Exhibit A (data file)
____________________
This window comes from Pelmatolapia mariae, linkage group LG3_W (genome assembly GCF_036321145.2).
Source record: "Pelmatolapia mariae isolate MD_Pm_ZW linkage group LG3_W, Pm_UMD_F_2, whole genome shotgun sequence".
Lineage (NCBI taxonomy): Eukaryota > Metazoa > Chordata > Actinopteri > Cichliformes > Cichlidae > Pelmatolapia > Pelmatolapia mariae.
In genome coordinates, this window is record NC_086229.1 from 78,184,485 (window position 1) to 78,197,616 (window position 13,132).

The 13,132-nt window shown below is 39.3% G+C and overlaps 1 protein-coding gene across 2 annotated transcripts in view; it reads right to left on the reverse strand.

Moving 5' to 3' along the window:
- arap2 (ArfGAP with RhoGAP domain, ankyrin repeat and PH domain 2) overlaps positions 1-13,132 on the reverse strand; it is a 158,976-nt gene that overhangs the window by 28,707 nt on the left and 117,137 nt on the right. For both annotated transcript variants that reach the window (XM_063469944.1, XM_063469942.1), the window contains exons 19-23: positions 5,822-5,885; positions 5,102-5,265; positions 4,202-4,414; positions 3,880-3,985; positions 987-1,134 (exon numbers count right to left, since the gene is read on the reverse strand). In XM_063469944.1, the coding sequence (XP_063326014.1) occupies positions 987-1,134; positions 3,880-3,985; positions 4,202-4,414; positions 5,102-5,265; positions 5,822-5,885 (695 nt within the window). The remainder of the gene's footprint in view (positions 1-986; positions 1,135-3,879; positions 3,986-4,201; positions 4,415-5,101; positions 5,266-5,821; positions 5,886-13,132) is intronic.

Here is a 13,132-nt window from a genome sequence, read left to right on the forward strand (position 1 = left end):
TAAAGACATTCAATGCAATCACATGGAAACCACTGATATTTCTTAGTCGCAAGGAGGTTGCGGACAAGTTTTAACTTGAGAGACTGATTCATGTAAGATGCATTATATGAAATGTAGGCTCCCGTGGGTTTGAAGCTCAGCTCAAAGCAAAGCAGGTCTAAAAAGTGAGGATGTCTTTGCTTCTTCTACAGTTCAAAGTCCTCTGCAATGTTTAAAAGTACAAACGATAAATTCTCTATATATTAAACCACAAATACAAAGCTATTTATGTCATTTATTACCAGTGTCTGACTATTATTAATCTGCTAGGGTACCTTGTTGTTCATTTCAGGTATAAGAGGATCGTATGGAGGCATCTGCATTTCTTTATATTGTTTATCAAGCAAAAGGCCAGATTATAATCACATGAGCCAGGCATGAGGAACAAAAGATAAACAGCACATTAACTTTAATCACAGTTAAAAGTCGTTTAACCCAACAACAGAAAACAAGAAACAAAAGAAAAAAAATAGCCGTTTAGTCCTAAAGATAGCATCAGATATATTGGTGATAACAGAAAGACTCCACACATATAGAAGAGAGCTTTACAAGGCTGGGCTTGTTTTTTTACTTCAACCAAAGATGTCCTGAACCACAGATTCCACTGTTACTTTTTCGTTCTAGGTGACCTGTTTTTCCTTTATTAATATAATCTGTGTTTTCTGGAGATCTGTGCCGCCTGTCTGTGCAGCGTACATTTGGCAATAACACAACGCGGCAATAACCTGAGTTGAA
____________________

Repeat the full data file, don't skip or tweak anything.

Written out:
This window comes from Pelmatolapia mariae, linkage group LG3_W (genome assembly GCF_036321145.2).
Source record: "Pelmatolapia mariae isolate MD_Pm_ZW linkage group LG3_W, Pm_UMD_F_2, whole genome shotgun sequence".
Lineage (NCBI taxonomy): Eukaryota > Metazoa > Chordata > Actinopteri > Cichliformes > Cichlidae > Pelmatolapia > Pelmatolapia mariae.
In genome coordinates, this window is record NC_086229.1 from 78,184,485 (window position 1) to 78,197,616 (window position 13,132).

The 13,132-nt window shown below is 39.3% G+C and overlaps 1 protein-coding gene across 2 annotated transcripts in view; it reads right to left on the reverse strand.

Moving 5' to 3' along the window:
- arap2 (ArfGAP with RhoGAP domain, ankyrin repeat and PH domain 2) overlaps positions 1-13,132 on the reverse strand; it is a 158,976-nt gene that overhangs the window by 28,707 nt on the left and 117,137 nt on the right. For both annotated transcript variants that reach the window (XM_063469944.1, XM_063469942.1), the window contains exons 19-23: positions 5,822-5,885; positions 5,102-5,265; positions 4,202-4,414; positions 3,880-3,985; positions 987-1,134 (exon numbers count right to left, since the gene is read on the reverse strand). In XM_063469944.1, the coding sequence (XP_063326014.1) occupies positions 987-1,134; positions 3,880-3,985; positions 4,202-4,414; positions 5,102-5,265; positions 5,822-5,885 (695 nt within the window). The remainder of the gene's footprint in view (positions 1-986; positions 1,135-3,879; positions 3,986-4,201; positions 4,415-5,101; positions 5,266-5,821; positions 5,886-13,132) is intronic.

Here is a 13,132-nt window from a genome sequence, read left to right on the forward strand (position 1 = left end):
TAAAGACATTCAATGCAATCACATGGAAACCACTGATATTTCTTAGTCGCAAGGAGGTTGCGGACAAGTTTTAACTTGAGAGACTGATTCATGTAAGATGCATTATATGAAATGTAGGCTCCCGTGGGTTTGAAGCTCAGCTCAAAGCAAAGCAGGTCTAAAAAGTGAGGATGTCTTTGCTTCTTCTACAGTTCAAAGTCCTCTGCAATGTTTAAAAGTACAAACGATAAATTCTCTATATATTAAACCACAAATACAAAGCTATTTATGTCATTTATTACCAGTGTCTGACTATTATTAATCTGCTAGGGTACCTTGTTGTTCATTTCAGGTATAAGAGGATCGTATGGAGGCATCTGCATTTCTTTATATTGTTTATCAAGCAAAAGGCCAGATTATAATCACATGAGCCAGGCATGAGGAACAAAAGATAAACAGCACATTAACTTTAATCACAGTTAAAAGTCGTTTAACCCAACAACAGAAAACAAGAAACAAAAGAAAAAAAATAGCCGTTTAGTCCTAAAGATAGCATCAGATATATTGGTGATAACAGAAAGACTCCACACATATAGAAGAGAGCTTTACAAGGCTGGGCTTGTTTTTTTACTTCAACCAAAGATGTCCTGAACCACAGATTCCACTGTTACTTTTTCGTTCTAGGTGACCTGTTTTTCCTTTATTAATATAATCTGTGTTTTCTGGAGATCTGTGCCGCCTGTCTGTGCAGCGTACATTTGGCAATAACACAACGCGGCAATAACCTGAGTTGAA